NBA Spotlight: The Spain Pick and Roll
As teams begin to light it up from the perimeter and push the tempo, we are seeing groups get very creative with basketballs oldest play. The Spain pick and roll, named after the men’s national team of Spain has popularized this set globally due to its ability to shift a defense out of sorts. Secrets at this level don’t stay hidden for long and this set is now used across the association. We will look at the basics of this action that’s also known as stack and look at how to initiate the attack from various alignments.
In its most basic form, we have a scorer in each corner, our best shooter at the free throw line or nail, and our two man game. After the initial ball-screen takes place, our shooter sets a back-screen on our roll mans defender. Because of this positioning, the shooters defender is forced to guard a situation they have never practice. When done correctly, the results can be lethal.
This action is good for your ball handler to attack with an entire side of the floor to themselves. The other four players need to set hard screens and be prepared to score since the defense will over rotate to stop the ball.
Another way to use this set is to clear out the lane for your roll man and shooter. As the point guard attacks the strong side of the floor, the wing and corner players screen for each other while the roll man looks for the lob if possible. The skip to the shooter will be open at the top of the key to attack any late closeouts that take place.
———-Spain 25 Ram
This is my favorite variation of the Spain set to use against athletic teams that trap the ball screen. First we look for a screen in transition which can be a down or back screen depending on which defender is helping deeper in the paint. The Ram action basically means that we will screen the ball screener to force his defender to be late to the trap. This is another popular counter at the NBA level to help guards turn the corner and attack downhill. As the player sprints to the ball screen, the rest of the action remains the same.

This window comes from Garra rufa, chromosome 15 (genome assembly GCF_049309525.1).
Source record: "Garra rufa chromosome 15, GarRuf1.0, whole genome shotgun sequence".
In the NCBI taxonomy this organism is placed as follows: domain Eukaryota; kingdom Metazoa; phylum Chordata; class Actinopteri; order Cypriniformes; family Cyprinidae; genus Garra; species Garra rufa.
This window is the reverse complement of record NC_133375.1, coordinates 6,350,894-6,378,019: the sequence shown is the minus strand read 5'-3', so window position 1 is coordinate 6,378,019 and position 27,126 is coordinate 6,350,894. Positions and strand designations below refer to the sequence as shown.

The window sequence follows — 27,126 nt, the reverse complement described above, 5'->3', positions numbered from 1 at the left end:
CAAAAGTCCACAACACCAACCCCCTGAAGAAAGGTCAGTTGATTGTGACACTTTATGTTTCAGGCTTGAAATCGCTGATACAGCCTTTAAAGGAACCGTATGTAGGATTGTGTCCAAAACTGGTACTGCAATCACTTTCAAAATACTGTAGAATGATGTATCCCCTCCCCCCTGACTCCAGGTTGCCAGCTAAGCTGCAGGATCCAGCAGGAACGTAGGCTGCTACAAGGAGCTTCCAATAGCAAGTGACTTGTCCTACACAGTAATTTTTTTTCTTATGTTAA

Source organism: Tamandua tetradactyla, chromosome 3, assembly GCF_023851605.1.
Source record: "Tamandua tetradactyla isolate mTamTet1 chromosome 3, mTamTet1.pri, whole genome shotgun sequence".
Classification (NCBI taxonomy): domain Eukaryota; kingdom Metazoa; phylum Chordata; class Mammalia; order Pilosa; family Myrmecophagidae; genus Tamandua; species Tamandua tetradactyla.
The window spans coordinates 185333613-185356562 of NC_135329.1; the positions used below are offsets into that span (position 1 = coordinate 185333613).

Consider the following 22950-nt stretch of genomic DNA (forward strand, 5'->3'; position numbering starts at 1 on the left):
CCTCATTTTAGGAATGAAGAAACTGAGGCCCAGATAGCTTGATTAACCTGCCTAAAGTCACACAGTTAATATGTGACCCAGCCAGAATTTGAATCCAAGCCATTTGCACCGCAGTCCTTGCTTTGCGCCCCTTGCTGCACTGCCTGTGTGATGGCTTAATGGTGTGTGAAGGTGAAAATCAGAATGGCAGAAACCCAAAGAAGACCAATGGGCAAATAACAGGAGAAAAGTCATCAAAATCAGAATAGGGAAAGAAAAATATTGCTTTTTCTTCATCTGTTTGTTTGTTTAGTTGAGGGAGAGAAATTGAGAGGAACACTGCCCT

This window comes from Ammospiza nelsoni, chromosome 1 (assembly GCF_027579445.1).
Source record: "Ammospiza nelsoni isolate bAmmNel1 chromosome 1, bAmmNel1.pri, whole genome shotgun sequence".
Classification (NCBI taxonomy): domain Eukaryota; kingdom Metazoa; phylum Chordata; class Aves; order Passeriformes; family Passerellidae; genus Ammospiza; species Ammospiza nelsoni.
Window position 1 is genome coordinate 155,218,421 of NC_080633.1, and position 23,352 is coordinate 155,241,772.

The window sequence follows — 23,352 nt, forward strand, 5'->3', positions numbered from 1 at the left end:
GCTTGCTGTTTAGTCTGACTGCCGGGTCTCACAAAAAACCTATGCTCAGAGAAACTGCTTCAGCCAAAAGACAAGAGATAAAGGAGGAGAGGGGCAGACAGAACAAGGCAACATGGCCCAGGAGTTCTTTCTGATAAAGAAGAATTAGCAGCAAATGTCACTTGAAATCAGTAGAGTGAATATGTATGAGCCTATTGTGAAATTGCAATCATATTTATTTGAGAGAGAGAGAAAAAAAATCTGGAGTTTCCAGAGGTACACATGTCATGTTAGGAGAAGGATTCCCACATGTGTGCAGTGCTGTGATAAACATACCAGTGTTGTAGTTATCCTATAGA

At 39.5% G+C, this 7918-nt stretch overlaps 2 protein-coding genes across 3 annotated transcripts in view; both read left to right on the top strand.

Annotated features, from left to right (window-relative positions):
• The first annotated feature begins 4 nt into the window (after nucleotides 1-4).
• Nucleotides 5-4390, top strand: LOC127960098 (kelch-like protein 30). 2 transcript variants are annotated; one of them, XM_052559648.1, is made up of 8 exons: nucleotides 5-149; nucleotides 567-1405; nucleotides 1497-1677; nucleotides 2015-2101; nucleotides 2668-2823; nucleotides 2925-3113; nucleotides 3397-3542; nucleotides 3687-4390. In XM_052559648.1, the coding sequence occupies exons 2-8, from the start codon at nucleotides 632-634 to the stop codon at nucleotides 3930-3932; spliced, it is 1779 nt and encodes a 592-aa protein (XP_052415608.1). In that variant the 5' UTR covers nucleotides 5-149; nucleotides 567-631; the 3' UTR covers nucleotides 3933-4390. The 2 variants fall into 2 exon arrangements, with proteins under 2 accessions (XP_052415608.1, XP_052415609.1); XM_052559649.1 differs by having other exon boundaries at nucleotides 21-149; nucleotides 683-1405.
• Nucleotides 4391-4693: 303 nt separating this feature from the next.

Here’s an instance where we can pull a lot of attention away from the ball before the main action. The Iverson cut gets the defense out of position and forces them to focus on the cutters before the drive takes place. The five man movement here is a fun way to open up the floor.
———-Spain Stagger 5
For fans of the Five out motion offense, you’ll enjoy this play. As the team crosses half court, they swing the ball and look for a quick backdoor before it gets to the wing. That cutter should be your best shooter. After forcing the defender to chase his matchup around a staggered screen, that player will then get a re-screen from the five man before flowing into the set. If your driver isn’t a great shooter from deep, then this is for you since it uses a defenders sagging coverage against them by pinning them lower and lower below the free throw line.
The final example involves a Horns or elbow alignment. We start with a cross screen at the elbow to give the posts an easy catch on the move. Once again the five man movement gets the defense out of position by bringing attention away from the ball before the final action arrives.
That does it for NBA Spotlight: Spain Pick and Roll! Feel free to contact me via twitter @KJ_the_scout, or via email at firstname.lastname@example.org
You can also comment below if you have any questions or would like to see other examples of how this can fit your roster!
HoopGrind Content Contributor | My Goal is to become an Advanced Scout in the NBA.